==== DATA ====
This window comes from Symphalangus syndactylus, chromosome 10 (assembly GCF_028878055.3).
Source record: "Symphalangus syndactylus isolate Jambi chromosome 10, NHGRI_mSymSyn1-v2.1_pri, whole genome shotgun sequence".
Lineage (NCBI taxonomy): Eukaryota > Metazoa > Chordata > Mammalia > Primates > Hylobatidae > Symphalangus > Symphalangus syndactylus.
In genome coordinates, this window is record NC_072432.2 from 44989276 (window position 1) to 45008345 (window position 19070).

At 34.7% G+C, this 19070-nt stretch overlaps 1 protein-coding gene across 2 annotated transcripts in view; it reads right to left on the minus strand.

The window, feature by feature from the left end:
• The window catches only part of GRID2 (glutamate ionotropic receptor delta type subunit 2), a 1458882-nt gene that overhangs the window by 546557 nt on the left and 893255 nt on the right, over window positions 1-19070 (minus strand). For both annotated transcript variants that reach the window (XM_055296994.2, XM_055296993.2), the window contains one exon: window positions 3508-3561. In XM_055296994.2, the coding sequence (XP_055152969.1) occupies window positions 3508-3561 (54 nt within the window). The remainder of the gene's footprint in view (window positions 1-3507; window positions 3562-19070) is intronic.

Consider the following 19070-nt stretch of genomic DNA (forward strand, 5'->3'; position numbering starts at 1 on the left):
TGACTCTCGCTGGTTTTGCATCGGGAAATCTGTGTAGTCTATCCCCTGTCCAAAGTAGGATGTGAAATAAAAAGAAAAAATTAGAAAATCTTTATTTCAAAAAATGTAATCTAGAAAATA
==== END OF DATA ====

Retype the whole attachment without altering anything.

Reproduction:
This window comes from Symphalangus syndactylus, chromosome 10 (assembly GCF_028878055.3).
Source record: "Symphalangus syndactylus isolate Jambi chromosome 10, NHGRI_mSymSyn1-v2.1_pri, whole genome shotgun sequence".
Lineage (NCBI taxonomy): Eukaryota > Metazoa > Chordata > Mammalia > Primates > Hylobatidae > Symphalangus > Symphalangus syndactylus.
In genome coordinates, this window is record NC_072432.2 from 44989276 (window position 1) to 45008345 (window position 19070).

At 34.7% G+C, this 19070-nt stretch overlaps 1 protein-coding gene across 2 annotated transcripts in view; it reads right to left on the minus strand.

The window, feature by feature from the left end:
• The window catches only part of GRID2 (glutamate ionotropic receptor delta type subunit 2), a 1458882-nt gene that overhangs the window by 546557 nt on the left and 893255 nt on the right, over window positions 1-19070 (minus strand). For both annotated transcript variants that reach the window (XM_055296994.2, XM_055296993.2), the window contains one exon: window positions 3508-3561. In XM_055296994.2, the coding sequence (XP_055152969.1) occupies window positions 3508-3561 (54 nt within the window). The remainder of the gene's footprint in view (window positions 1-3507; window positions 3562-19070) is intronic.

Consider the following 19070-nt stretch of genomic DNA (forward strand, 5'->3'; position numbering starts at 1 on the left):
TGACTCTCGCTGGTTTTGCATCGGGAAATCTGTGTAGTCTATCCCCTGTCCAAAGTAGGATGTGAAATAAAAAGAAAAAATTAGAAAATCTTTATTTCAAAAAATGTAATCTAGAAAATA